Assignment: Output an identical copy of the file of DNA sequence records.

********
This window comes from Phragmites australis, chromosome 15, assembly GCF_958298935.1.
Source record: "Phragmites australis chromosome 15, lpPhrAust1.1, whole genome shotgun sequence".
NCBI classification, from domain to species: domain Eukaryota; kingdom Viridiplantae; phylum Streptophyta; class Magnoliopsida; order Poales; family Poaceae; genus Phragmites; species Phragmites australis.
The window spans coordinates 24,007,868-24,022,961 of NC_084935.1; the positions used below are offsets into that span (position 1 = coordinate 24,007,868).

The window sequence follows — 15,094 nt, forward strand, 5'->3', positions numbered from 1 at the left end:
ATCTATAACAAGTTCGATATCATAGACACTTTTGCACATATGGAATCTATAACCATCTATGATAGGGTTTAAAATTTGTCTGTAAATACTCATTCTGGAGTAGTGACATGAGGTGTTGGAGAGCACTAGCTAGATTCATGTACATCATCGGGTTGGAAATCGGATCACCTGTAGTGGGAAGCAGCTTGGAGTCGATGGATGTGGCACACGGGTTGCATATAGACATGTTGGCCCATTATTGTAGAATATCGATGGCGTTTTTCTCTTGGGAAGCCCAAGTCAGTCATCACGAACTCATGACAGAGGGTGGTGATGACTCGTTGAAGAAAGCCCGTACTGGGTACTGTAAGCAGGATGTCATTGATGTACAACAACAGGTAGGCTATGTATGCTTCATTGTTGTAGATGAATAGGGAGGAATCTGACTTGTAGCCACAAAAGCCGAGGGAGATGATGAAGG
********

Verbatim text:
This window comes from Phragmites australis, chromosome 15, assembly GCF_958298935.1.
Source record: "Phragmites australis chromosome 15, lpPhrAust1.1, whole genome shotgun sequence".
NCBI classification, from domain to species: domain Eukaryota; kingdom Viridiplantae; phylum Streptophyta; class Magnoliopsida; order Poales; family Poaceae; genus Phragmites; species Phragmites australis.
The window spans coordinates 24,007,868-24,022,961 of NC_084935.1; the positions used below are offsets into that span (position 1 = coordinate 24,007,868).

The window sequence follows — 15,094 nt, forward strand, 5'->3', positions numbered from 1 at the left end:
ATCTATAACAAGTTCGATATCATAGACACTTTTGCACATATGGAATCTATAACCATCTATGATAGGGTTTAAAATTTGTCTGTAAATACTCATTCTGGAGTAGTGACATGAGGTGTTGGAGAGCACTAGCTAGATTCATGTACATCATCGGGTTGGAAATCGGATCACCTGTAGTGGGAAGCAGCTTGGAGTCGATGGATGTGGCACACGGGTTGCATATAGACATGTTGGCCCATTATTGTAGAATATCGATGGCGTTTTTCTCTTGGGAAGCCCAAGTCAGTCATCACGAACTCATGACAGAGGGTGGTGATGACTCGTTGAAGAAAGCCCGTACTGGGTACTGTAAGCAGGATGTCATTGATGTACAACAACAGGTAGGCTATGTATGCTTCATTGTTGTAGATGAATAGGGAGGAATCTGACTTGTAGCCACAAAAGCCGAGGGAGATGATGAAGG